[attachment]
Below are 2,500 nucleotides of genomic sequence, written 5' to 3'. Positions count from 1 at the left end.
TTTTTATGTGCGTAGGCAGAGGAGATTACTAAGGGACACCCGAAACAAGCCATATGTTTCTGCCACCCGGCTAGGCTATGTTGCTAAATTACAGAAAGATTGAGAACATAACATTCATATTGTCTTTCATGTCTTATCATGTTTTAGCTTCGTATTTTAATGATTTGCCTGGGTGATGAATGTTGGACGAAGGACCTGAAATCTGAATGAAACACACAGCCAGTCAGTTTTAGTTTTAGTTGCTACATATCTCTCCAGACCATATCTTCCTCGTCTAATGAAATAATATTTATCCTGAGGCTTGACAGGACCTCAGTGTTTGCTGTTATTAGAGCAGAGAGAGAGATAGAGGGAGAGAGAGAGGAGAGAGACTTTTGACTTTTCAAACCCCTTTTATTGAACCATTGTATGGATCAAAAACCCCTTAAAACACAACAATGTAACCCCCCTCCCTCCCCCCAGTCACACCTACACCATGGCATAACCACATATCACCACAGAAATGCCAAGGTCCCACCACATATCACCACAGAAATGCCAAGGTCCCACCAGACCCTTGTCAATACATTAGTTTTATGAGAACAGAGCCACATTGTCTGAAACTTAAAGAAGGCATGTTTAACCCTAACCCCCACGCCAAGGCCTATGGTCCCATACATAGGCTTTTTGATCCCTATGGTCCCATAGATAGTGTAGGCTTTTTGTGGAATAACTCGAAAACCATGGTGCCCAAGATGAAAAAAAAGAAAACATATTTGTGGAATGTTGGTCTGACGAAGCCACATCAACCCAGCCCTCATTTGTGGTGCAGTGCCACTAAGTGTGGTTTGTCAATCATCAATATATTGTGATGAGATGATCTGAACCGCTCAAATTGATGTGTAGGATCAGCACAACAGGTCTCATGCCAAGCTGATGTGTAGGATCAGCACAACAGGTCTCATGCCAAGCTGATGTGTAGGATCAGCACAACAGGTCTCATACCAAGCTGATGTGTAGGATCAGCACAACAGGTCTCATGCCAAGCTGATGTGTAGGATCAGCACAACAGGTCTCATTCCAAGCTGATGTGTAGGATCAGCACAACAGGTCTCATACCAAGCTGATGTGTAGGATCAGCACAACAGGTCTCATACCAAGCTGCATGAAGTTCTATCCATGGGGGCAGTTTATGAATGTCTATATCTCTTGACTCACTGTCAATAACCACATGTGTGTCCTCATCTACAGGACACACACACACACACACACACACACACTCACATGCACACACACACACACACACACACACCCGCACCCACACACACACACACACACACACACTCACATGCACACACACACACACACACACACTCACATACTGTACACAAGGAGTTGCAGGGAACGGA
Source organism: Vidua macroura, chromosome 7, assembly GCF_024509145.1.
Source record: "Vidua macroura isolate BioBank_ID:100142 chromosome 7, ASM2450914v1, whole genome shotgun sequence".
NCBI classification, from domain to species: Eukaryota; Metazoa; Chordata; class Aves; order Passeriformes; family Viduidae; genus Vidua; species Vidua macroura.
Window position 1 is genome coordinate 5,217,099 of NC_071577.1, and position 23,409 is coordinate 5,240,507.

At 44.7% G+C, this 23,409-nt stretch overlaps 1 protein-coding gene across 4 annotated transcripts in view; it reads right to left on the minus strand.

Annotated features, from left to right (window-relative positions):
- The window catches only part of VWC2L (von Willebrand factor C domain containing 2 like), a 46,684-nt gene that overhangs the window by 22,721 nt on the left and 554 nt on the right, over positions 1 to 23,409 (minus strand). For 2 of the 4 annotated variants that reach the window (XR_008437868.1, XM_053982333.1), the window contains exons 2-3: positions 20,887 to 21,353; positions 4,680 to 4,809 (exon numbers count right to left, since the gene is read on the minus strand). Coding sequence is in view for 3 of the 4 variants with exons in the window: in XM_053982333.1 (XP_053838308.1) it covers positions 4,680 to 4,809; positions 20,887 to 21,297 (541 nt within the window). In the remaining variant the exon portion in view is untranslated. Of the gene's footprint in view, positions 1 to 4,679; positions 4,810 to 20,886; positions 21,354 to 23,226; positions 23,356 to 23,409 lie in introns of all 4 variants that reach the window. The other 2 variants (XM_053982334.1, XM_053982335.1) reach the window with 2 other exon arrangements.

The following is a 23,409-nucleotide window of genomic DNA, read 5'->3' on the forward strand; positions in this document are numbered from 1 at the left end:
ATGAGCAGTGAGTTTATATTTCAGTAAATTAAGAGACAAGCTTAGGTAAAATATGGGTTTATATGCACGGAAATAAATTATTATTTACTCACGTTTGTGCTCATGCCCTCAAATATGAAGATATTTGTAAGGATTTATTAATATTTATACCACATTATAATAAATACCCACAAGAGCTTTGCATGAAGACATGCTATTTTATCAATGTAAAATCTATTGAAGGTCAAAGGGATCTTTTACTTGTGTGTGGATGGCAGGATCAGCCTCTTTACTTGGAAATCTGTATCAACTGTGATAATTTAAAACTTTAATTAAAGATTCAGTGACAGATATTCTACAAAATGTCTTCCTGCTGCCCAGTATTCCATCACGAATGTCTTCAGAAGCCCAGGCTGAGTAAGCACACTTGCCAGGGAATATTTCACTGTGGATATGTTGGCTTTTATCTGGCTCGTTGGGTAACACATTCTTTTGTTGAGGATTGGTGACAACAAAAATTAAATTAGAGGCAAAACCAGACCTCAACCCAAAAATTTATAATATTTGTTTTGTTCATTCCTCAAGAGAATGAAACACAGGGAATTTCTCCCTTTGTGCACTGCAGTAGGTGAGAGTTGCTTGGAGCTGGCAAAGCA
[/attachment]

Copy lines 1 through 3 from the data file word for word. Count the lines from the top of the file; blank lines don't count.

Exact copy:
Below are 2,500 nucleotides of genomic sequence, written 5' to 3'. Positions count from 1 at the left end.
TTTTTATGTGCGTAGGCAGAGGAGATTACTAAGGGACACCCGAAACAAGCCATATGTTTCTGCCACCCGGCTAGGCTATGTTGCTAAATTACAGAAAGATTGAGAACATAACATTCATATTGTCTTTCATGTCTTATCATGTTTTAGCTTCGTATTTTAATGATTTGCCTGGGTGATGAATGTTGGACGAAGGACCTGAAATCTGAATGAAACACACAGCCAGTCAGTTTTAGTTTTAGTTGCTACATATCTCTCCAGACCATATCTTCCTCGTCTAATGAAATAATATTTATCCTGAGGCTTGACAGGACCTCAGTGTTTGCTGTTATTAGAGCAGAGAGAGAGATAGAGGGAGAGAGAGAGGAGAGAGACTTTTGACTTTTCAAACCCCTTTTATTGAACCATTGTATGGATCAAAAACCCCTTAAAACACAACAATGTAACCCCCCTCCCTCCCCCCAGTCACACCTACACCATGGCATAACCACATATCACCACAGAAATGCCAAGGTCCCACCACATATCACCACAGAAATGCCAAGGTCCCACCAGACCCTTGTCAATACATTAGTTTTATGAGAACAGAGCCACATTGTCTGAAACTTAAAGAAGGCATGTTTAACCCTAACCCCCACGCCAAGGCCTATGGTCCCATACATAGGCTTTTTGATCCCTATGGTCCCATAGATAGTGTAGGCTTTTTGTGGAATAACTCGAAAACCATGGTGCCCAAGATGAAAAAAAAGAAAACATATTTGTGGAATGTTGGTCTGACGAAGCCACATCAACCCAGCCCTCATTTGTGGTGCAGTGCCACTAAGTGTGGTTTGTCAATCATCAATATATTGTGATGAGATGATCTGAACCGCTCAAATTGATGTGTAGGATCAGCACAACAGGTCTCATGCCAAGCTGATGTGTAGGATCAGCACAACAGGTCTCATGCCAAGCTGATGTGTAGGATCAGCACAACAGGTCTCATACCAAGCTGATGTGTAGGATCAGCACAACAGGTCTCATGCCAAGCTGATGTGTAGGATCAGCACAACAGGTCTCATTCCAAGCTGATGTGTAGGATCAGCACAACAGGTCTCATACCAAGCTGATGTGTAGGATCAGCACAACAGGTCTCATACCAAGCTGCATGAAGTTCTATCCATGGGGGCAGTTTATGAATGTCTATATCTCTTGACTCACTGTCAATAACCACATGTGTGTCCTCATCTACAGGACACACACACACACACACACACACACACTCACATGCACACACACACACACACACACACACCCGCACCCACACACACACACACACACACACACTCACATGCACACACACACACACACACACACTCACATACTGTACACAAGGAGTTGCAGGGAACGGA
Source organism: Vidua macroura, chromosome 7, assembly GCF_024509145.1.